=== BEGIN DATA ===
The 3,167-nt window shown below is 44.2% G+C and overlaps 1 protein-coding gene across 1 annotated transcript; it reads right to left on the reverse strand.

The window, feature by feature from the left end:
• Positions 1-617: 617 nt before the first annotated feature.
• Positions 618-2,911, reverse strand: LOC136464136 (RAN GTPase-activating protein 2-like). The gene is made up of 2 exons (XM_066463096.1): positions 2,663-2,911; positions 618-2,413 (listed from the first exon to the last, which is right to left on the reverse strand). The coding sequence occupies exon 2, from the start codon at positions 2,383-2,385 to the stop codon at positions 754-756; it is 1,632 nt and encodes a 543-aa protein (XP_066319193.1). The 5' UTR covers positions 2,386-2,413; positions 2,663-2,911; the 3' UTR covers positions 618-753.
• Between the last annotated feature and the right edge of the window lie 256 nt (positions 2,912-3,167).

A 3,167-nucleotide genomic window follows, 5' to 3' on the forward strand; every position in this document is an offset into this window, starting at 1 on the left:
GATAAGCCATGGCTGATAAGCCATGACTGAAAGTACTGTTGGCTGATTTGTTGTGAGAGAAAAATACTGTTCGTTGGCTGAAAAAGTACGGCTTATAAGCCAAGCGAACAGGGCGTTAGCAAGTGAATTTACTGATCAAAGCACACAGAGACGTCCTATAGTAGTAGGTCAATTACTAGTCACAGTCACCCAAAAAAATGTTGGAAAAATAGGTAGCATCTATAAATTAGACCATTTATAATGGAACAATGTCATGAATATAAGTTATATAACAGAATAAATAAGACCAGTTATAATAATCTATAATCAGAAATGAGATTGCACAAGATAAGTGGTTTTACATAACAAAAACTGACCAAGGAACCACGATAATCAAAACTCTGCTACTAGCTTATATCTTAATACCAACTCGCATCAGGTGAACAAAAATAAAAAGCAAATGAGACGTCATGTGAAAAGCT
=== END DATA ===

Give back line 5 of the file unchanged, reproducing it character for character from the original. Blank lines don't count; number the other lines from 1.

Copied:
• Between the last annotated feature and the right edge of the window lie 256 nt (positions 2,912-3,167).